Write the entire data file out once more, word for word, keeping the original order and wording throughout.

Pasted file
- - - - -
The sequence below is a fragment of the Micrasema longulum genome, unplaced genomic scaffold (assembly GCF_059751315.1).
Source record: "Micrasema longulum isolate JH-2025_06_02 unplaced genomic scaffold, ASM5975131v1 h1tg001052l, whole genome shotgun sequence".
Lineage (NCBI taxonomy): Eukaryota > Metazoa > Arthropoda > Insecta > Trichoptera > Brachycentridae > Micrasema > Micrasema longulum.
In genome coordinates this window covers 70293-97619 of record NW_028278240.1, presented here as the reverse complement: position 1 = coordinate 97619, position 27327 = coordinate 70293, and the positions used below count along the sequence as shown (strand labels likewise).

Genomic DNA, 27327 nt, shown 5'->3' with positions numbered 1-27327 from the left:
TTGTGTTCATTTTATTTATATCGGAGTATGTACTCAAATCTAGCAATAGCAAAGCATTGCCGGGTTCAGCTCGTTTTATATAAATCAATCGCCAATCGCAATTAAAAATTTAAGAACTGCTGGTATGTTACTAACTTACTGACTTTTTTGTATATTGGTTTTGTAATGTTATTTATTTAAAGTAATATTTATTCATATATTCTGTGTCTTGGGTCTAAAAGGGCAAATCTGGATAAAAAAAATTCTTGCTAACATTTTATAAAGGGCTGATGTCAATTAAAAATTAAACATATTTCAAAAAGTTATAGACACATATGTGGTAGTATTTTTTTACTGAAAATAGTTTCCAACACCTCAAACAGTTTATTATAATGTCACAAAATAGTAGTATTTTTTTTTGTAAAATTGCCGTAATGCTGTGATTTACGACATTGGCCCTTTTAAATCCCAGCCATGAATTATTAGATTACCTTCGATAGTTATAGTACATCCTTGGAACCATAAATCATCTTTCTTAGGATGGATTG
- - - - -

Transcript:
The sequence below is a fragment of the Micrasema longulum genome, unplaced genomic scaffold (assembly GCF_059751315.1).
Source record: "Micrasema longulum isolate JH-2025_06_02 unplaced genomic scaffold, ASM5975131v1 h1tg001052l, whole genome shotgun sequence".
Lineage (NCBI taxonomy): Eukaryota > Metazoa > Arthropoda > Insecta > Trichoptera > Brachycentridae > Micrasema > Micrasema longulum.
In genome coordinates this window covers 70293-97619 of record NW_028278240.1, presented here as the reverse complement: position 1 = coordinate 97619, position 27327 = coordinate 70293, and the positions used below count along the sequence as shown (strand labels likewise).

Genomic DNA, 27327 nt, shown 5'->3' with positions numbered 1-27327 from the left:
TTGTGTTCATTTTATTTATATCGGAGTATGTACTCAAATCTAGCAATAGCAAAGCATTGCCGGGTTCAGCTCGTTTTATATAAATCAATCGCCAATCGCAATTAAAAATTTAAGAACTGCTGGTATGTTACTAACTTACTGACTTTTTTGTATATTGGTTTTGTAATGTTATTTATTTAAAGTAATATTTATTCATATATTCTGTGTCTTGGGTCTAAAAGGGCAAATCTGGATAAAAAAAATTCTTGCTAACATTTTATAAAGGGCTGATGTCAATTAAAAATTAAACATATTTCAAAAAGTTATAGACACATATGTGGTAGTATTTTTTTACTGAAAATAGTTTCCAACACCTCAAACAGTTTATTATAATGTCACAAAATAGTAGTATTTTTTTTTGTAAAATTGCCGTAATGCTGTGATTTACGACATTGGCCCTTTTAAATCCCAGCCATGAATTATTAGATTACCTTCGATAGTTATAGTACATCCTTGGAACCATAAATCATCTTTCTTAGGATGGATTG